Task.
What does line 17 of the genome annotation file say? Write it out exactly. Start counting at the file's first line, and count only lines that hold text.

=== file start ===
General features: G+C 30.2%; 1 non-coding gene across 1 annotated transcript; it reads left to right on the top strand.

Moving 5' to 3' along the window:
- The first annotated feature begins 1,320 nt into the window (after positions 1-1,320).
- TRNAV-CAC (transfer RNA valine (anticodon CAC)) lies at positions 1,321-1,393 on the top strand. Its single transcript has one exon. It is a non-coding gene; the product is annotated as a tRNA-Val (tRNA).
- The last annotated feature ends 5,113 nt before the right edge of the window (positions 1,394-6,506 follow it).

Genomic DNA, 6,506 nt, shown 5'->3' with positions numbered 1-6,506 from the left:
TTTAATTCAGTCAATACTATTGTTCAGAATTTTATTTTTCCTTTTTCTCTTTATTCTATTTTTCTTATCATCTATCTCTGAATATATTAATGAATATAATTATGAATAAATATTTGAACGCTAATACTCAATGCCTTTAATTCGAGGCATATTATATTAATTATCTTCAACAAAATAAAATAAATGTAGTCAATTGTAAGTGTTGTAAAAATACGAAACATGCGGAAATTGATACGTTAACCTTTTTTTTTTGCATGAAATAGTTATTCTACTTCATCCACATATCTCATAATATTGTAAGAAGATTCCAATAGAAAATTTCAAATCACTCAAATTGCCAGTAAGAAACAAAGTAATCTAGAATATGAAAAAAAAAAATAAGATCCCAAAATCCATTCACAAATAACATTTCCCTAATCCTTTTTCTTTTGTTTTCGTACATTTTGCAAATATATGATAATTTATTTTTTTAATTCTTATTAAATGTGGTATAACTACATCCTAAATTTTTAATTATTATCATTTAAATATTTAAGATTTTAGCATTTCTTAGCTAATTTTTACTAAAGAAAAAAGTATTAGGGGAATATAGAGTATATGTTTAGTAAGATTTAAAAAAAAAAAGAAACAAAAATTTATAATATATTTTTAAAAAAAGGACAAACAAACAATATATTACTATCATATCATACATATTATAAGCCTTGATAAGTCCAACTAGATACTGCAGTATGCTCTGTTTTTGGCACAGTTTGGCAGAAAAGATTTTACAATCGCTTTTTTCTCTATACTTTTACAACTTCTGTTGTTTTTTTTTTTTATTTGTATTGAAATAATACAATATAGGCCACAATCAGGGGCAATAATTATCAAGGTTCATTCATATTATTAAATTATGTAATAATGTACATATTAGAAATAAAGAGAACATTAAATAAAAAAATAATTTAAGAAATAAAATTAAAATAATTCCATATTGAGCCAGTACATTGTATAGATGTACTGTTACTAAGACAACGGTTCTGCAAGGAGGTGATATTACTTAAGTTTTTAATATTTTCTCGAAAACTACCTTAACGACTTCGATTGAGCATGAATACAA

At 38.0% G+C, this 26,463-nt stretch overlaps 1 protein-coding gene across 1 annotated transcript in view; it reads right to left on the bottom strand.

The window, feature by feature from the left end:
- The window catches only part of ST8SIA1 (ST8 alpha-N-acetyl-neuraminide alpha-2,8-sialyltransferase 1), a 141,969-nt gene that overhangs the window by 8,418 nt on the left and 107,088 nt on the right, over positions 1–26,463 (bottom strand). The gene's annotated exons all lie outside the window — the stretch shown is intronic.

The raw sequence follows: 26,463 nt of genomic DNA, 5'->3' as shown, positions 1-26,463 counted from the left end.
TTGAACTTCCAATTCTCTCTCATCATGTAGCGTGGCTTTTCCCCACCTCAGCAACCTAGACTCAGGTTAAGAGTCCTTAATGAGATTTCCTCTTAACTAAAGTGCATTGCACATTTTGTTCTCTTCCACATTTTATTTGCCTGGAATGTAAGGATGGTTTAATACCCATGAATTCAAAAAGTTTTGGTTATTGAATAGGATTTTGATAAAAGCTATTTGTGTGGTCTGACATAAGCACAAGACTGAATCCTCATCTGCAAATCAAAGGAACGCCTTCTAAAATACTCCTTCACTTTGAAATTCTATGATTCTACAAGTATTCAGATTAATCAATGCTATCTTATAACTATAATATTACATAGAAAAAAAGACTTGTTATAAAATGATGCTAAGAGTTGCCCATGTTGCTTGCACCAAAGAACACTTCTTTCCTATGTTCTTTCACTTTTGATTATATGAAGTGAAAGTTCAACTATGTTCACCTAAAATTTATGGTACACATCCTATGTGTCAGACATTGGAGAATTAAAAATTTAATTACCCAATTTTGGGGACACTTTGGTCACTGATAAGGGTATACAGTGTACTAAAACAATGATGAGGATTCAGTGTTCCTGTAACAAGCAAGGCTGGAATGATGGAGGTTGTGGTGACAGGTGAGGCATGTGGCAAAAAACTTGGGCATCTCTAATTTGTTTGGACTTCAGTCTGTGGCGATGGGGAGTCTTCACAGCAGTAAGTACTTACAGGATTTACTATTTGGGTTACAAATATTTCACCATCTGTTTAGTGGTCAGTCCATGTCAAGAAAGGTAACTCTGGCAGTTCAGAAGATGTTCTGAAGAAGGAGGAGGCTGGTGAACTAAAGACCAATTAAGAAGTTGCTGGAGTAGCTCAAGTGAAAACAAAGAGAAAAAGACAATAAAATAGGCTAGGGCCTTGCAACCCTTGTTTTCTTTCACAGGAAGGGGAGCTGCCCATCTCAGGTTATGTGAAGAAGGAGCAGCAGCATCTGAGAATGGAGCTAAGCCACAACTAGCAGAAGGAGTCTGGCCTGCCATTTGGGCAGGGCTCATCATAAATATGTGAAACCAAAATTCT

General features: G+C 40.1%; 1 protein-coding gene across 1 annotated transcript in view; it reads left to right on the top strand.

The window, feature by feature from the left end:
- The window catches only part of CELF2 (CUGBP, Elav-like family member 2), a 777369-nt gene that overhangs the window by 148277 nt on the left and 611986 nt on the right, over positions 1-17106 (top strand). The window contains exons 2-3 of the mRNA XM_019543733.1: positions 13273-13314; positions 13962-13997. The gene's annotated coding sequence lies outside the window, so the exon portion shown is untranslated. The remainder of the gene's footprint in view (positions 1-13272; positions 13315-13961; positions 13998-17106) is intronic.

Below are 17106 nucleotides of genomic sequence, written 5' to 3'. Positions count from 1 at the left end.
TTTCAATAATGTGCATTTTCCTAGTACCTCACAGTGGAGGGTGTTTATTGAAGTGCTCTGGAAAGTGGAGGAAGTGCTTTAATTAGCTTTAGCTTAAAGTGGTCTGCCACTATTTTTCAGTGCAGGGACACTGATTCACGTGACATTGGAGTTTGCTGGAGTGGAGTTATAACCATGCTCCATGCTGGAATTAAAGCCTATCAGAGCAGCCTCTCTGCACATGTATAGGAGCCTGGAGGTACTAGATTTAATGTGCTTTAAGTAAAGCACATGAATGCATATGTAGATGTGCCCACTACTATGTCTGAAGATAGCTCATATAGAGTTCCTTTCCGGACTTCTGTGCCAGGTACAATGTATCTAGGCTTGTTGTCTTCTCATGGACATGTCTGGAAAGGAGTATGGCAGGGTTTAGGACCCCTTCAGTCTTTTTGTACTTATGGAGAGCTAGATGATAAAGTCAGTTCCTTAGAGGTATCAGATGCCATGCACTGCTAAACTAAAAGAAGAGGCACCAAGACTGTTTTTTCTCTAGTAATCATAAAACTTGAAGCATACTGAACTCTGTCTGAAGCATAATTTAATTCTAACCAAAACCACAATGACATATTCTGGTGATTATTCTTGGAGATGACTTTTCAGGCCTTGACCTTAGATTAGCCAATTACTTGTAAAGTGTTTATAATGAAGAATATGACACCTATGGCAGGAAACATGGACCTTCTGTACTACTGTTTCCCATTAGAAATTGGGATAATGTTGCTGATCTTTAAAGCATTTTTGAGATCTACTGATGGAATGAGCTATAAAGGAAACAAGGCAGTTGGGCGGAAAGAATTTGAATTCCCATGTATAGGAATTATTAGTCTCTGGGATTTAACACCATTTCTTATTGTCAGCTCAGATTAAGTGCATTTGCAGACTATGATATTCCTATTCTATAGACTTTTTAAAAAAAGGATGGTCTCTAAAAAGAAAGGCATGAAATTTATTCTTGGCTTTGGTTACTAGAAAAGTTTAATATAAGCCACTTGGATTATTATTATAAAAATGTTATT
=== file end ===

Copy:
TTTCAATAATGTGCATTTTCCTAGTACCTCACAGTGGAGGGTGTTTATTGAAGTGCTCTGGAAAGTGGAGGAAGTGCTTTAATTAGCTTTAGCTTAAAGTGGTCTGCCACTATTTTTCAGTGCAGGGACACTGATTCACGTGACATTGGAGTTTGCTGGAGTGGAGTTATAACCATGCTCCATGCTGGAATTAAAGCCTATCAGAGCAGCCTCTCTGCACATGTATAGGAGCCTGGAGGTACTAGATTTAATGTGCTTTAAGTAAAGCACATGAATGCATATGTAGATGTGCCCACTACTATGTCTGAAGATAGCTCATATAGAGTTCCTTTCCGGACTTCTGTGCCAGGTACAATGTATCTAGGCTTGTTGTCTTCTCATGGACATGTCTGGAAAGGAGTATGGCAGGGTTTAGGACCCCTTCAGTCTTTTTGTACTTATGGAGAGCTAGATGATAAAGTCAGTTCCTTAGAGGTATCAGATGCCATGCACTGCTAAACTAAAAGAAGAGGCACCAAGACTGTTTTTTCTCTAGTAATCATAAAACTTGAAGCATACTGAACTCTGTCTGAAGCATAATTTAATTCTAACCAAAACCACAATGACATATTCTGGTGATTATTCTTGGAGATGACTTTTCAGGCCTTGACCTTAGATTAGCCAATTACTTGTAAAGTGTTTATAATGAAGAATATGACACCTATGGCAGGAAACATGGACCTTCTGTACTACTGTTTCCCATTAGAAATTGGGATAATGTTGCTGATCTTTAAAGCATTTTTGAGATCTACTGATGGAATGAGCTATAAAGGAAACAAGGCAGTTGGGCGGAAAGAATTTGAATTCCCATGTATAGGAATTATTAGTCTCTGGGATTTAACACCATTTCTTATTGTCAGCTCAGATTAAGTGCATTTGCAGACTATGATATTCCTATTCTATAGACTTTTTAAAAAAAGGATGGTCTCTAAAAAGAAAGGCATGAAATTTATTCTTGGCTTTGGTTACTAGAAAAGTTTAATATAAGCCACTTGGATTATTATTATAAAAATGTTATT